The effect of peer pressure can be good or bad. Some participate in exercise routines and other healthy activities with their buddies while others may gain weight together. If a person did the latter, a 2007 study showed that there was an almost 60 percent risk that their friends would too.

Photo: runnersworld.com

In Japan, Parker-Pope wrote, “people form a kind of social network called a moai — a group of five friends who offer social, logistic, emotional and even financial support for a lifetime.” Women in Okinawa, Parker-Pope reported, have an average life expectancy of 90–the longest in the world.

Dan Buettner, a National Geographic fellow and author who studies health habits of people who live longest told Parker-Pope “Your group of friends are better than any drug or anti-aging supplement, and will do more for you than just about anything.”

The title of Parker-Pope’s article–“How to be a Better Friend”–didn’t match the information in it. Just being a friend is what counts. As I am blessed with life-saving friends I can vouch for how their support is an effective passport to joy and an antidote to stress and anxiety. Who knew there might also be health benefits?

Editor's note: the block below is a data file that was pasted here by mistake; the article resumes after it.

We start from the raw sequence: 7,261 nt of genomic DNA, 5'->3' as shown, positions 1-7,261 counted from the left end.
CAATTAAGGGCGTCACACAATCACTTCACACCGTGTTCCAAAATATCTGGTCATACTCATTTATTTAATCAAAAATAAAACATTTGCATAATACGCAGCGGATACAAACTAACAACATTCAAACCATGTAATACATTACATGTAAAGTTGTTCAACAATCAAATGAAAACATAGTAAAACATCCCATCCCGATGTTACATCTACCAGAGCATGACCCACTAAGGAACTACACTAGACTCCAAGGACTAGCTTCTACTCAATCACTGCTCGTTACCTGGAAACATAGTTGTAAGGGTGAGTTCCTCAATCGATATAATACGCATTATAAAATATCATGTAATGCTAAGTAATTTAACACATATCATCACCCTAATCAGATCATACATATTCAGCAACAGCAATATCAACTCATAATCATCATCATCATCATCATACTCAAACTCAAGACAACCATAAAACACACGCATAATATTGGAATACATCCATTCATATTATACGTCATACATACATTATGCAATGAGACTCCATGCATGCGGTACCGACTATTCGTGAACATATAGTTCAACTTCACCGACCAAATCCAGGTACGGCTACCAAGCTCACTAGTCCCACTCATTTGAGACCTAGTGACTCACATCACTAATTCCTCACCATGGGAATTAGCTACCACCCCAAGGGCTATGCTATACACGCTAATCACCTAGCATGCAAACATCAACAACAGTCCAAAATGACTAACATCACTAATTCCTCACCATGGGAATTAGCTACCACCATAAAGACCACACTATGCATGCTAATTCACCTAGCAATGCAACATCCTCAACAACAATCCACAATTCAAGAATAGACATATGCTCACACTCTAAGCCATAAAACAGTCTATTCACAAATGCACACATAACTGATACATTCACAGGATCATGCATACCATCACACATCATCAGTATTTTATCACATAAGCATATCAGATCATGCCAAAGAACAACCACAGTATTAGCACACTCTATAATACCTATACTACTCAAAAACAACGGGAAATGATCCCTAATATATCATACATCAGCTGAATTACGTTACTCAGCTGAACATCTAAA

Photo: welovecycling.com

 

Service of Some of My Best Friends Have Been Office Friends

Monday, January 7th, 2019

Photo: sheknows.com

I’ve often told the story of an office friend at my first job after college who called in sick for a week and returned to the office with a nice tan. She’d spent seven days in Florida. We worked in NYC and it was winter. I knew her plan and was relieved that the boss didn’t ask me anything about her absence or state of health. I’d never have the nerve to pull such a ruse then or now and wouldn’t have been thrilled to have to cover for her. We were close enough that we attended our respective weddings.

Melissa Dahl wrote “Why Work Friendships Can Be So Awkward” pointing first to a set of ex friends. Why?  One felt betrayed when the other voted against his proposal in a meeting. Another example: friends tired of fixing the mistakes of a pal who is terrible at his/her job.

Photo: nudge.ai

In her New York Times article Dahl quoted Rutgers associate professor of human resource management Jessica Methot, PhD, who said: “You’re co-workers first and friends second.”

Dr. Methot observed that office friends “don’t address problems they have with each other.” She found “One of the problems we see is that people who become closer with each other don’t actually communicate well. We see this with spouses really frequently—they expect the other person to read their mind and we see a watered down version of that in friendships. ‘You already know this about me, do we really need to talk about it?’”